News About the Campaign
March 23, 2017
Nurses Send Strong Message to Governor Brown
February 17, 2017
Big Oil's Grip on California
By Michael J. Mishak, The Center for public integrity
In America’s greenest state, the industry has spent $122 million in the past six years to shape regulation and legislation. It wins more than you think.
February 18, 2017
Scientists Question Safety of Using Waste Water From Oil Fields on Food
BY STEPHEN STOCK, ROBERT CAMPOS AND MICHAEL HORN, NBC BAY AREA
Tom Frantz has been growing almonds near Bakersfield, California most of life, like his father and grandfather before him. He’s concerned about what is known as “produced water.”
“We’re not using it on my land,” he says.
February 6, 2017
What One Person Can Do
BY MARY KAY BENSON, Rootskeeper Volunteer
Hi All. My name is Mary Kay. I’m a senior citizen, retired from a non-profit (Project Open Hand in San Francisco, whose focus is feeding the needy - there’s the food theme). I’m a vegetarian of 37 years, so healthy eating is my bag. I’m living on a limited income, without a car, so I am a homebody. I knew there was a lot of work to do, but with those limitations, I didn’t know how much I could to make a difference. I found that there’s so much I can do from home, and I hope this inspires you to take action! It’s fun and feels good to be involved. I didn’t know I could do all that I did in 2016, and I feel self-empowered and supported as we go head first into 2017.
January 19, 2017
Community Voices: Play fair in debate over reclaimed water
By Bill Allayaud, Bakersfield.com
Last Nov. 29, The Californian published an opinion by Guillermo Ceja of Clean Water Action, questioning columnist Lois Henry’s enthusiastic support for the use of treated oilfield wastewater for irrigating crops (“Community Voices: Testing lacks on crops and oilfield wastewater”).
Mr. Ceja accurately pointed out that the Central Valley Regional Water Quality Control Board formed an independent food safety expert panel “to ascertain the possible risks associated with using produced water on crops” precisely because the safety of this practice is uncertain.
Ceja’s column sure did attract responses! But who wrote those responses? Only one of the responders identified their affiliation. It turns out, however, they were all from folks with vested interest in continuing this form of irrigation.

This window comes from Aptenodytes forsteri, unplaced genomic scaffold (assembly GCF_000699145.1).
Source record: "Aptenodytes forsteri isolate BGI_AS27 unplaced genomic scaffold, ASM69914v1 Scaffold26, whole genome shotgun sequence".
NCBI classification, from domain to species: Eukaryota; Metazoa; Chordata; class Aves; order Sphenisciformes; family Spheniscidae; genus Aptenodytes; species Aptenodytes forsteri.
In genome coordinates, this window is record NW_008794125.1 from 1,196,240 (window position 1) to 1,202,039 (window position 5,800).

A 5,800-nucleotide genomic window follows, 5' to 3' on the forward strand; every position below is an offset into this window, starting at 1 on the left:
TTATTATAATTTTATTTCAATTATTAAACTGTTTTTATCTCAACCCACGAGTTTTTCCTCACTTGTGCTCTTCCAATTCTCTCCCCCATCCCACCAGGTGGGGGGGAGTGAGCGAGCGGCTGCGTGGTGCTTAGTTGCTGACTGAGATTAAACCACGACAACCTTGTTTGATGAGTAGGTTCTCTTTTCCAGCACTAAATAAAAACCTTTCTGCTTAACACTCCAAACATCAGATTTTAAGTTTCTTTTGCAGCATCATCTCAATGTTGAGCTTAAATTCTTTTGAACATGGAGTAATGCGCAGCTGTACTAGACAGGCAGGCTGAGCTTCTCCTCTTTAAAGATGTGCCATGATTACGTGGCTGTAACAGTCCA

December 12, 2016
Nurses Call on Governor Brown to Protect California Food
California Nurses are calling on Governor Brown to stop the use of oil field waste as irrigation for food crops. You can send a video message to the Governor, too. Click here to learn more.
November 29, 2016
Community Voices: Testing lacks on crops and oilfield wastewater
By Guillermo Ceja, Bakersfield.com
One wonders why columnist Lois Henry is so insistent about proclaiming the safety of using oilfield wastewater for irrigating crops (“Oilfield water proves safe for irrigation – again,” Oct.15; “Even more testing confirms safety of treated oilfield water” Oct. 29).
No, the jury of experts is far from reaching a conclusion. Simply put, there still is not adequate and comprehensive independent testing conducted to declare this practice safe. In fact, the Central Valley Regional Water Quality Control Board appointed a food safety expert panel to help determine if the practice is safe.
Oil Drilling Wastewater Used to Irrigate ‘America’s Salad Bowl’
By Tara MacIsaac, Epoch Times
More than half the country’s vegetables, fruits, and nuts are grown in California’s Central Valley, often called “America’s salad bowl.” The valley is also oil country, a strange mix that has some worried.
Wastewater from oil production (called “produced water”) is used to irrigate crops across some 95,000 acres in the valley. That’s not a lot compared to the 9.6 million acres of farmland California irrigates every year, but the drought-stressed state is looking to expand the practice. Some hail it as an innovative way to recycle the massive amounts of oil industry wastewater, while others have decried the practice, saying the human health effects have not yet been studied enough in depth.
Toxic Fracking Wastewater Used on Food Crops